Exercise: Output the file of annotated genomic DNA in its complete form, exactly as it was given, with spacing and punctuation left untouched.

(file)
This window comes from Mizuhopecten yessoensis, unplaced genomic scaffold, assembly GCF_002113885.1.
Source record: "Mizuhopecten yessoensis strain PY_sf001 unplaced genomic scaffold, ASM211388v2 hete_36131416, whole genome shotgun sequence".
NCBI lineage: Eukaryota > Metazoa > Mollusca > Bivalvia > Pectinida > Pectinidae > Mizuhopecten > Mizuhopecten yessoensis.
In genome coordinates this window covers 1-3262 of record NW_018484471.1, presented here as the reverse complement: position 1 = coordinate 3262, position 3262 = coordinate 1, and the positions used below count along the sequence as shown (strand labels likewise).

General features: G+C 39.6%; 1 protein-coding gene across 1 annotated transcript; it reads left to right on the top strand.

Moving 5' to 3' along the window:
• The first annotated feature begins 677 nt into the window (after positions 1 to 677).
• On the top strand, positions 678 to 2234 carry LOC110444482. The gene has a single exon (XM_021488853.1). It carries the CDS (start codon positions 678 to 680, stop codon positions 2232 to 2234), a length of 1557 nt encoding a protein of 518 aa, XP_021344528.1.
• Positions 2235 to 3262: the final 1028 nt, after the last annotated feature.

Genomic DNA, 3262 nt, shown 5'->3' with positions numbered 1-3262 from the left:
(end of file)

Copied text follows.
This window comes from Mizuhopecten yessoensis, unplaced genomic scaffold, assembly GCF_002113885.1.
Source record: "Mizuhopecten yessoensis strain PY_sf001 unplaced genomic scaffold, ASM211388v2 hete_36131416, whole genome shotgun sequence".
NCBI lineage: Eukaryota > Metazoa > Mollusca > Bivalvia > Pectinida > Pectinidae > Mizuhopecten > Mizuhopecten yessoensis.
In genome coordinates this window covers 1-3262 of record NW_018484471.1, presented here as the reverse complement: position 1 = coordinate 3262, position 3262 = coordinate 1, and the positions used below count along the sequence as shown (strand labels likewise).

General features: G+C 39.6%; 1 protein-coding gene across 1 annotated transcript; it reads left to right on the top strand.

Moving 5' to 3' along the window:
• The first annotated feature begins 677 nt into the window (after positions 1 to 677).
• On the top strand, positions 678 to 2234 carry LOC110444482. The gene has a single exon (XM_021488853.1). It carries the CDS (start codon positions 678 to 680, stop codon positions 2232 to 2234), a length of 1557 nt encoding a protein of 518 aa, XP_021344528.1.
• Positions 2235 to 3262: the final 1028 nt, after the last annotated feature.

Genomic DNA, 3262 nt, shown 5'->3' with positions numbered 1-3262 from the left: